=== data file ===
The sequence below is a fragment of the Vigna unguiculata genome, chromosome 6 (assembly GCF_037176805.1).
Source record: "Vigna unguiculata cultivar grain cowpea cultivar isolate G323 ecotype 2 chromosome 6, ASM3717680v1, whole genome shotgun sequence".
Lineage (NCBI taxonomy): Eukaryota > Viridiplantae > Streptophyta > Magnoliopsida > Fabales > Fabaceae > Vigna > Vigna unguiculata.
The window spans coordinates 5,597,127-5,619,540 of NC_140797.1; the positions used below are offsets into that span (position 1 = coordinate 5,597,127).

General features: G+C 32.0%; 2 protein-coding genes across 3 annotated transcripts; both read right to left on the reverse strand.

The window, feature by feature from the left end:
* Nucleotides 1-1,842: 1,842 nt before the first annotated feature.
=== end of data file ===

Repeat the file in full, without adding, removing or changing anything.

The sequence below is a fragment of the Vigna unguiculata genome, chromosome 6 (assembly GCF_037176805.1).
Source record: "Vigna unguiculata cultivar grain cowpea cultivar isolate G323 ecotype 2 chromosome 6, ASM3717680v1, whole genome shotgun sequence".
Lineage (NCBI taxonomy): Eukaryota > Viridiplantae > Streptophyta > Magnoliopsida > Fabales > Fabaceae > Vigna > Vigna unguiculata.
The window spans coordinates 5,597,127-5,619,540 of NC_140797.1; the positions used below are offsets into that span (position 1 = coordinate 5,597,127).

General features: G+C 32.0%; 2 protein-coding genes across 3 annotated transcripts; both read right to left on the reverse strand.

The window, feature by feature from the left end:
* Nucleotides 1-1,842: 1,842 nt before the first annotated feature.